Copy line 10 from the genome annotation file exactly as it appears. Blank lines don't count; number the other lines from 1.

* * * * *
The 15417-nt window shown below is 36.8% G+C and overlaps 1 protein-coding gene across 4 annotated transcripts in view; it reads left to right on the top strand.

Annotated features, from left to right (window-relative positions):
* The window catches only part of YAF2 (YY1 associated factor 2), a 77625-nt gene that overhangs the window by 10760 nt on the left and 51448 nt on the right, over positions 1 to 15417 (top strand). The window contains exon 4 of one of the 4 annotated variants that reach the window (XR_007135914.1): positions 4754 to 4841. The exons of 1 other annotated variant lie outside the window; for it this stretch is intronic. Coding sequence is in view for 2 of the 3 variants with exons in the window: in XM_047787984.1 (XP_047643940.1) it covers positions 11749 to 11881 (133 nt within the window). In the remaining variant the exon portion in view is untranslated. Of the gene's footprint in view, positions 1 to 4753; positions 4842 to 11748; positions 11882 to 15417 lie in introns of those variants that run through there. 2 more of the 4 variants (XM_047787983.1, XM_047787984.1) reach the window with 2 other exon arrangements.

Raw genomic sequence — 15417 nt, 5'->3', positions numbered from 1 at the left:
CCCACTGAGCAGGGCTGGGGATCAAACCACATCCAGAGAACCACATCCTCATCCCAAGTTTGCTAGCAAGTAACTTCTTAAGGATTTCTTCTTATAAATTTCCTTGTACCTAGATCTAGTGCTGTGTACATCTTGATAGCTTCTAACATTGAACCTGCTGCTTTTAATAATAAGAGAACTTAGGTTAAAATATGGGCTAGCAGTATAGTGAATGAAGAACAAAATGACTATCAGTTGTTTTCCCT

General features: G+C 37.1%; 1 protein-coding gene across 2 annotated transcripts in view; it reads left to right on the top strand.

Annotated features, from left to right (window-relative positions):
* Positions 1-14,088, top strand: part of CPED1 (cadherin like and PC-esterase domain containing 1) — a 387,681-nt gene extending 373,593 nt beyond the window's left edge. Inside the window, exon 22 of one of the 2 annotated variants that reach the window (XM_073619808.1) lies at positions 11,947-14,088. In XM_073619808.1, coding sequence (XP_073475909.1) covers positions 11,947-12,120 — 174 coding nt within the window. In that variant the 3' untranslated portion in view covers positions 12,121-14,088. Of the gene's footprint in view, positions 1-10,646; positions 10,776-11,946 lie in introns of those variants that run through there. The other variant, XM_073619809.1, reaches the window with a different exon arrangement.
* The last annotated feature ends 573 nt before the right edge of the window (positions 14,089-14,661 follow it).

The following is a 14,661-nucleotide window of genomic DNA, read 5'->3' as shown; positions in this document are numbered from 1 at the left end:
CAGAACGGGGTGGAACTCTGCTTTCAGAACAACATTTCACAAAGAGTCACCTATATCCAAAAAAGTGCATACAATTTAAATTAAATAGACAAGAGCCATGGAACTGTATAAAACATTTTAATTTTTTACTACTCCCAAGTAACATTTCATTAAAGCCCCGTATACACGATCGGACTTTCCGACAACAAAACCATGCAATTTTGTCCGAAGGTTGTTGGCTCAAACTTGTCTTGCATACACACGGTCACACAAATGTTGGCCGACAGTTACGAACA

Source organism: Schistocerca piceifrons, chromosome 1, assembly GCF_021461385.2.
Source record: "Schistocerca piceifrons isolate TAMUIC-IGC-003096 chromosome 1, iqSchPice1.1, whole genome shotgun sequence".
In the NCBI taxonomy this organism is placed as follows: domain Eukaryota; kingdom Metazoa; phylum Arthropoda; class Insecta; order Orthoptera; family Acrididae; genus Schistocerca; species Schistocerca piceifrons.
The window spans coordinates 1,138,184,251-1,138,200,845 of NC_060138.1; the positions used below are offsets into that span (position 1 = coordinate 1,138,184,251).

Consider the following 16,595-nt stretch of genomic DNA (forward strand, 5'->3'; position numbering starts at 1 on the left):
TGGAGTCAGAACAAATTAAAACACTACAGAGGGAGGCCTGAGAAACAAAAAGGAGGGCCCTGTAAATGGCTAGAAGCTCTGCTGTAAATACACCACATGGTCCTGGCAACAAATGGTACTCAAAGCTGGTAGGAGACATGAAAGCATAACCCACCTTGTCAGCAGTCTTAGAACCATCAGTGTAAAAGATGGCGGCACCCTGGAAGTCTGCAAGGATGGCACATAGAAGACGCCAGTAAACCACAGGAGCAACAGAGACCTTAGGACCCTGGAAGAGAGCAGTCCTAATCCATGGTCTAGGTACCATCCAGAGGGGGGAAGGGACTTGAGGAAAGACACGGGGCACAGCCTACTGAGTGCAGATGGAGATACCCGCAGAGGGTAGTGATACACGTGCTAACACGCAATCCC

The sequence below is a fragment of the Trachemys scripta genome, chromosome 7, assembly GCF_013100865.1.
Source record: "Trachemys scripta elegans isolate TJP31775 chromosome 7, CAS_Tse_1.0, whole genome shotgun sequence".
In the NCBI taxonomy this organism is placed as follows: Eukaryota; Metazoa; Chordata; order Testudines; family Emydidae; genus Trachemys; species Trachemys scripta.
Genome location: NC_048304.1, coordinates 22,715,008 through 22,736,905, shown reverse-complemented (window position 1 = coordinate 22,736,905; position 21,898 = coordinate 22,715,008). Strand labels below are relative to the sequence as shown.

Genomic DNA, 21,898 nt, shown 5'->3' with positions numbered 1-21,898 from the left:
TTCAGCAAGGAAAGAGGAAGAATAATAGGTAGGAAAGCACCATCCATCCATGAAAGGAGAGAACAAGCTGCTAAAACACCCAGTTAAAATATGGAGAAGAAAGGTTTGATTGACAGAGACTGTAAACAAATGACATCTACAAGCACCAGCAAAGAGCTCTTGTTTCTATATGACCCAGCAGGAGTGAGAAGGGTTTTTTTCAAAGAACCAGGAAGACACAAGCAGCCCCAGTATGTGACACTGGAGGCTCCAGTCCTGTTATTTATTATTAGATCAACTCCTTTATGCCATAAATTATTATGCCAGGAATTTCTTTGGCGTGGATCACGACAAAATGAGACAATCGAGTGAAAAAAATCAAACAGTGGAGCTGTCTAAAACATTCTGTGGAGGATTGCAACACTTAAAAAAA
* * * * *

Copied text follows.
The following is a 14,661-nucleotide window of genomic DNA, read 5'->3' as shown; positions in this document are numbered from 1 at the left end: